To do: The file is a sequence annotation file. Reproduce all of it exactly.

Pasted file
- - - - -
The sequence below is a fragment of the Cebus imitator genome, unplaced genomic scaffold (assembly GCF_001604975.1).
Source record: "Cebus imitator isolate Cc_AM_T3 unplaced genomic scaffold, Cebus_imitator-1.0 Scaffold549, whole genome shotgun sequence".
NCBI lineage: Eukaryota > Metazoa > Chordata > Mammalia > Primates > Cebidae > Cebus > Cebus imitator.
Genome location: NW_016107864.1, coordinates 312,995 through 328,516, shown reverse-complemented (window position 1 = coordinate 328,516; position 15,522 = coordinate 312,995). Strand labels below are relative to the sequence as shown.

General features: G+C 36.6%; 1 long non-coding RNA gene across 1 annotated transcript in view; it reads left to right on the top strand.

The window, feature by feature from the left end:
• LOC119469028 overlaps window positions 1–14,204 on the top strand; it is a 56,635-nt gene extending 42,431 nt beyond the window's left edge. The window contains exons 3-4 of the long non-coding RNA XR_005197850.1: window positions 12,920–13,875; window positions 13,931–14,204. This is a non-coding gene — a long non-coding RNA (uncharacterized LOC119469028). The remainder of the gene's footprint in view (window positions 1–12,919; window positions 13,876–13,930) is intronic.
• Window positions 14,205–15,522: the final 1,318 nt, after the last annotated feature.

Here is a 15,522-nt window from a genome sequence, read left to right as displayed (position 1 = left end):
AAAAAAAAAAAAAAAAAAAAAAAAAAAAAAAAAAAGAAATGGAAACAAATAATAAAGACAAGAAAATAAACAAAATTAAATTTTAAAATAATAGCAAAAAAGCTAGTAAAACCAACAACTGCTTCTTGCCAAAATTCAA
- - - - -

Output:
The sequence below is a fragment of the Cebus imitator genome, unplaced genomic scaffold (assembly GCF_001604975.1).
Source record: "Cebus imitator isolate Cc_AM_T3 unplaced genomic scaffold, Cebus_imitator-1.0 Scaffold549, whole genome shotgun sequence".
NCBI lineage: Eukaryota > Metazoa > Chordata > Mammalia > Primates > Cebidae > Cebus > Cebus imitator.
Genome location: NW_016107864.1, coordinates 312,995 through 328,516, shown reverse-complemented (window position 1 = coordinate 328,516; position 15,522 = coordinate 312,995). Strand labels below are relative to the sequence as shown.

General features: G+C 36.6%; 1 long non-coding RNA gene across 1 annotated transcript in view; it reads left to right on the top strand.

The window, feature by feature from the left end:
• LOC119469028 overlaps window positions 1–14,204 on the top strand; it is a 56,635-nt gene extending 42,431 nt beyond the window's left edge. The window contains exons 3-4 of the long non-coding RNA XR_005197850.1: window positions 12,920–13,875; window positions 13,931–14,204. This is a non-coding gene — a long non-coding RNA (uncharacterized LOC119469028). The remainder of the gene's footprint in view (window positions 1–12,919; window positions 13,876–13,930) is intronic.
• Window positions 14,205–15,522: the final 1,318 nt, after the last annotated feature.

Here is a 15,522-nt window from a genome sequence, read left to right as displayed (position 1 = left end):
AAAAAAAAAAAAAAAAAAAAAAAAAAAAAAAAAAAGAAATGGAAACAAATAATAAAGACAAGAAAATAAACAAAATTAAATTTTAAAATAATAGCAAAAAAGCTAGTAAAACCAACAACTGCTTCTTGCCAAAATTCAA